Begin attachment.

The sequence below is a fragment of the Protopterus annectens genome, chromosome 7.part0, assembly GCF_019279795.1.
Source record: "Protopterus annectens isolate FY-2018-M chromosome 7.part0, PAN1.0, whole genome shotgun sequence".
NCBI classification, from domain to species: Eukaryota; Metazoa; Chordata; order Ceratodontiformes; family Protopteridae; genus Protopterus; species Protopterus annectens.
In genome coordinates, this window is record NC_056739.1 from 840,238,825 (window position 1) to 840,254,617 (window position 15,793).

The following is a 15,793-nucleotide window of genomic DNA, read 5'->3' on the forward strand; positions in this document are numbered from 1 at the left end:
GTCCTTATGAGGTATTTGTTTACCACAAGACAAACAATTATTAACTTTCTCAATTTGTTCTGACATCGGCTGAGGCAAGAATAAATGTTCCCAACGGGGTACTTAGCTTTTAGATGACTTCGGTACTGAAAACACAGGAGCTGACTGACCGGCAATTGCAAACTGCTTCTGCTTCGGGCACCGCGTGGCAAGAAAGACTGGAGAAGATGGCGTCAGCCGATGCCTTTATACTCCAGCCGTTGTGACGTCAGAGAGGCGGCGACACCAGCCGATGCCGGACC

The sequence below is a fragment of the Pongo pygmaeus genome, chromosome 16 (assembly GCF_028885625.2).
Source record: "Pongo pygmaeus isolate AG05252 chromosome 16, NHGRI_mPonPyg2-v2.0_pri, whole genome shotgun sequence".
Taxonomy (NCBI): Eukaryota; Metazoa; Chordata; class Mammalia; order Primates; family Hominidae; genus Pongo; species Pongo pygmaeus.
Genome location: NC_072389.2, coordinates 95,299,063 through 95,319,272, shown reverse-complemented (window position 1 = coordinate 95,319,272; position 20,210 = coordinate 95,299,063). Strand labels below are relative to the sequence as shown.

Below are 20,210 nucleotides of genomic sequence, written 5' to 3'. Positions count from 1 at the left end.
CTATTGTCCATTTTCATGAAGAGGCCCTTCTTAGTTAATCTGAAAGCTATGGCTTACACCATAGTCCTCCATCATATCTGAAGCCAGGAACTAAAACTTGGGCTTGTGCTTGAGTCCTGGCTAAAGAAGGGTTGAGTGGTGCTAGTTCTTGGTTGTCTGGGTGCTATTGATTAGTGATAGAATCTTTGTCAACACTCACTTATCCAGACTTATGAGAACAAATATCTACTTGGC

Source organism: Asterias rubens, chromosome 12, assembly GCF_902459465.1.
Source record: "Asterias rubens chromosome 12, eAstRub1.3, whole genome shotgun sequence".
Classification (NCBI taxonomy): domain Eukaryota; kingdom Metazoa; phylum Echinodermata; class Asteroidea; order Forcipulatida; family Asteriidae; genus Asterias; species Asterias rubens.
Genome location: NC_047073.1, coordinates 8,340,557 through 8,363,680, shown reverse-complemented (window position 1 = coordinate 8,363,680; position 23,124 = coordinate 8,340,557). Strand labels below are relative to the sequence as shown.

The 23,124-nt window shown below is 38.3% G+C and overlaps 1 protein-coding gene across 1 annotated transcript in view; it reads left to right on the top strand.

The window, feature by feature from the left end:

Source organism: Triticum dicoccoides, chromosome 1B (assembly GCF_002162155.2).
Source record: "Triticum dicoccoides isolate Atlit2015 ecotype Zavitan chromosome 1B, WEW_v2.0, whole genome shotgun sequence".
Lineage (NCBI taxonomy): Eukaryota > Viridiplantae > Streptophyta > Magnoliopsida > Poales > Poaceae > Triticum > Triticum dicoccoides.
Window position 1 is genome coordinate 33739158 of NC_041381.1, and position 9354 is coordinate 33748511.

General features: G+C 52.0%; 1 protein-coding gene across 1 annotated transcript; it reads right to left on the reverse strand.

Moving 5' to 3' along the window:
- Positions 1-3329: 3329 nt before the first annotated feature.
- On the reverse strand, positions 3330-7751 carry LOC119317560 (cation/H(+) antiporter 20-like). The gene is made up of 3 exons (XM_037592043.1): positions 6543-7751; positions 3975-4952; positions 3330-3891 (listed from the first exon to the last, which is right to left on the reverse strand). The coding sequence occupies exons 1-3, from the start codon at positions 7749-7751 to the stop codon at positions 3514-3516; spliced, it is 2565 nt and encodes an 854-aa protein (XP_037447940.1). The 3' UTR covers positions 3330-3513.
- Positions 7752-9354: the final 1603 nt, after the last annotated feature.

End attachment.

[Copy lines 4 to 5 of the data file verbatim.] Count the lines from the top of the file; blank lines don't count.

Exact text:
In genome coordinates, this window is record NC_056739.1 from 840,238,825 (window position 1) to 840,254,617 (window position 15,793).

The following is a 15,793-nucleotide window of genomic DNA, read 5'->3' on the forward strand; positions in this document are numbered from 1 at the left end: